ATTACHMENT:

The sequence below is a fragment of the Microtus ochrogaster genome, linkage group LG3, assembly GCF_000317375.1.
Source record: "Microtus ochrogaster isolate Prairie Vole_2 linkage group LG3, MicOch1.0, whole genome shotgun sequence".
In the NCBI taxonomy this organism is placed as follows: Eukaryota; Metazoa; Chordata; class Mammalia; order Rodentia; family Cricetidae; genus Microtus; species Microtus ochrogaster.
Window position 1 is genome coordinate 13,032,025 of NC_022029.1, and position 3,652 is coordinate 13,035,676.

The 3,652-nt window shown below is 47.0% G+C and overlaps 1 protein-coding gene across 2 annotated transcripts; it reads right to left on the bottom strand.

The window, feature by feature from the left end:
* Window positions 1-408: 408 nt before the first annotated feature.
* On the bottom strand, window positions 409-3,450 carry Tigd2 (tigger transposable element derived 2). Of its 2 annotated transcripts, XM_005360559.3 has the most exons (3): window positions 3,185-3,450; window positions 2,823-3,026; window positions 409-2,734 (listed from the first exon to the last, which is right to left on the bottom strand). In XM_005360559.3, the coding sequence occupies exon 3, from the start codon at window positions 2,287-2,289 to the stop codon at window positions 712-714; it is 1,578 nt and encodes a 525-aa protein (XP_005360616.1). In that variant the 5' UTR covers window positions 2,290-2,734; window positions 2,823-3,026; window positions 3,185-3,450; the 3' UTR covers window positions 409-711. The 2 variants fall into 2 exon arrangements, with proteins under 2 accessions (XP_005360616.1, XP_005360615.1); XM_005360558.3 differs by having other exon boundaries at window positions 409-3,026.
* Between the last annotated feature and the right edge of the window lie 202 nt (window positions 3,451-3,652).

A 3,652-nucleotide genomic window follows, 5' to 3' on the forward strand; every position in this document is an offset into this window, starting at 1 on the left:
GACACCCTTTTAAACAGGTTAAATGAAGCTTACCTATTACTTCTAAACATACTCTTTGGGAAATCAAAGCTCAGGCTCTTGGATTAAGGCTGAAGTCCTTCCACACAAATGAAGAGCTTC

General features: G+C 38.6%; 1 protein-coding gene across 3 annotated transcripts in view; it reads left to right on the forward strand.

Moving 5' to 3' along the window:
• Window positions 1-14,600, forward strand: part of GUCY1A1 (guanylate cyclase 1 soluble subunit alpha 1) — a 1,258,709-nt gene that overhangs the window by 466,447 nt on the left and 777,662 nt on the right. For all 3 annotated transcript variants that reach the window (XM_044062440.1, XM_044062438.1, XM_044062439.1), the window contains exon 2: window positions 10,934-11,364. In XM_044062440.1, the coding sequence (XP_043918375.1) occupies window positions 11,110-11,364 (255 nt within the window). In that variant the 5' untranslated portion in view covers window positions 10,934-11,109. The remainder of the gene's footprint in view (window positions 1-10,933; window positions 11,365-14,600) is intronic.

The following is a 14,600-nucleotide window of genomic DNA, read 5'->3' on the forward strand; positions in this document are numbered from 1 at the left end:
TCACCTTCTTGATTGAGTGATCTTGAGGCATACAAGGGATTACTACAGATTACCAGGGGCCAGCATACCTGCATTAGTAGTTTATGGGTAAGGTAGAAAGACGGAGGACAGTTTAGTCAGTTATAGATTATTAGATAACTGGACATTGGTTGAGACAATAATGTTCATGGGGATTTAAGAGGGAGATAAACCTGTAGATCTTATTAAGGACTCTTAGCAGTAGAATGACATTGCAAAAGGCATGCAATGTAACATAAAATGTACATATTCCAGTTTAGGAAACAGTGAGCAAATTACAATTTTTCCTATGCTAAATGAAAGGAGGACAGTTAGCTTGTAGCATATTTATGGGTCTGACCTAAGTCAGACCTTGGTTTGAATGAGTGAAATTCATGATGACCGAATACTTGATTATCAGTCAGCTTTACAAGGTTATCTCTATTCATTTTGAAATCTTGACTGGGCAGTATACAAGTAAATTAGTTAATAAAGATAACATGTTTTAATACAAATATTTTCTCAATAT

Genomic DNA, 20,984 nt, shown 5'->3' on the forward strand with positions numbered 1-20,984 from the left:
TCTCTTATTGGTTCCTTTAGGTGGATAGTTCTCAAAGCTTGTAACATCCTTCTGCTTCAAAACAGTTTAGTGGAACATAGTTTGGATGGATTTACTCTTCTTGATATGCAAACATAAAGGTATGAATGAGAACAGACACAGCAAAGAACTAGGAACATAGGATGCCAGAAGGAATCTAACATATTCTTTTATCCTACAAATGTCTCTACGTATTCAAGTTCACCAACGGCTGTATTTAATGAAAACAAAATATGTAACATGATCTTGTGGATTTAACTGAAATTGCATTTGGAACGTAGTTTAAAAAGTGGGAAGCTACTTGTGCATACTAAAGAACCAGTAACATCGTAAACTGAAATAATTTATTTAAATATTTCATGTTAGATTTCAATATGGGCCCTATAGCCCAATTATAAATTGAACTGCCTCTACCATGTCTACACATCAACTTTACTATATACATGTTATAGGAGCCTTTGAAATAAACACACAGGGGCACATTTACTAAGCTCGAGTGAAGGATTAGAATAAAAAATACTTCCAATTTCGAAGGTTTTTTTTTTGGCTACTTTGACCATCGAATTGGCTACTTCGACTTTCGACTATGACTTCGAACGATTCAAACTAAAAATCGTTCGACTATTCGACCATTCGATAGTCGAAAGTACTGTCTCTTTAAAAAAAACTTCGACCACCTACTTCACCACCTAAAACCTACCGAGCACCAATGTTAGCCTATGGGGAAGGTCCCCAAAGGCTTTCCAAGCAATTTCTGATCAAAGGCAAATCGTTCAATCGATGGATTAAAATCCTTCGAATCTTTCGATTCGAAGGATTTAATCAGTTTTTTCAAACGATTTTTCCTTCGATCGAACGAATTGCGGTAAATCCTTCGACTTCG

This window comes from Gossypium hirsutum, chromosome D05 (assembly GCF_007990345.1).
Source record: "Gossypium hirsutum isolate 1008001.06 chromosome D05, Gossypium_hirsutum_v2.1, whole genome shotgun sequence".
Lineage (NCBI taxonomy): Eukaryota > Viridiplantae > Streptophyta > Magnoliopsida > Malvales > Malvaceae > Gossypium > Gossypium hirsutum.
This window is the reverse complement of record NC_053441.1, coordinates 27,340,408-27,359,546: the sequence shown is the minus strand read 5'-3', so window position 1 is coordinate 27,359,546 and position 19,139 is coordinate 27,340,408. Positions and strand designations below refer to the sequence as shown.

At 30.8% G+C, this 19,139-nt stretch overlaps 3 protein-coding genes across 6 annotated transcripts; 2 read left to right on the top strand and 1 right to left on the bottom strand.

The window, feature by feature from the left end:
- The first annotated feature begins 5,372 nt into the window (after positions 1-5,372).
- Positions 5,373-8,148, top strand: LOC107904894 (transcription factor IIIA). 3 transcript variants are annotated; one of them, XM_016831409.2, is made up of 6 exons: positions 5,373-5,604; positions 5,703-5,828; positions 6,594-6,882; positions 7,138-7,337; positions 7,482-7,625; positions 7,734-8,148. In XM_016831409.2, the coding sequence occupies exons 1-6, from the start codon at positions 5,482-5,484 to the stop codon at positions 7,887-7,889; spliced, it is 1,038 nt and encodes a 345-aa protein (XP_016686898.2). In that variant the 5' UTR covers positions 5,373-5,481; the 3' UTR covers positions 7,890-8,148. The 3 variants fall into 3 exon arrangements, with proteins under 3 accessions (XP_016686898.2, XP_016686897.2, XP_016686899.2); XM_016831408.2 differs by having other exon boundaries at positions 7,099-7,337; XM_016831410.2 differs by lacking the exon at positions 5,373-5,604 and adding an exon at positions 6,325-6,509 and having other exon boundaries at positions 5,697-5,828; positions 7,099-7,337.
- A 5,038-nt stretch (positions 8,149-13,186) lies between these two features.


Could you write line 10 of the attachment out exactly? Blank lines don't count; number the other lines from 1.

A 3,652-nucleotide genomic window follows, 5' to 3' on the forward strand; every position in this document is an offset into this window, starting at 1 on the left: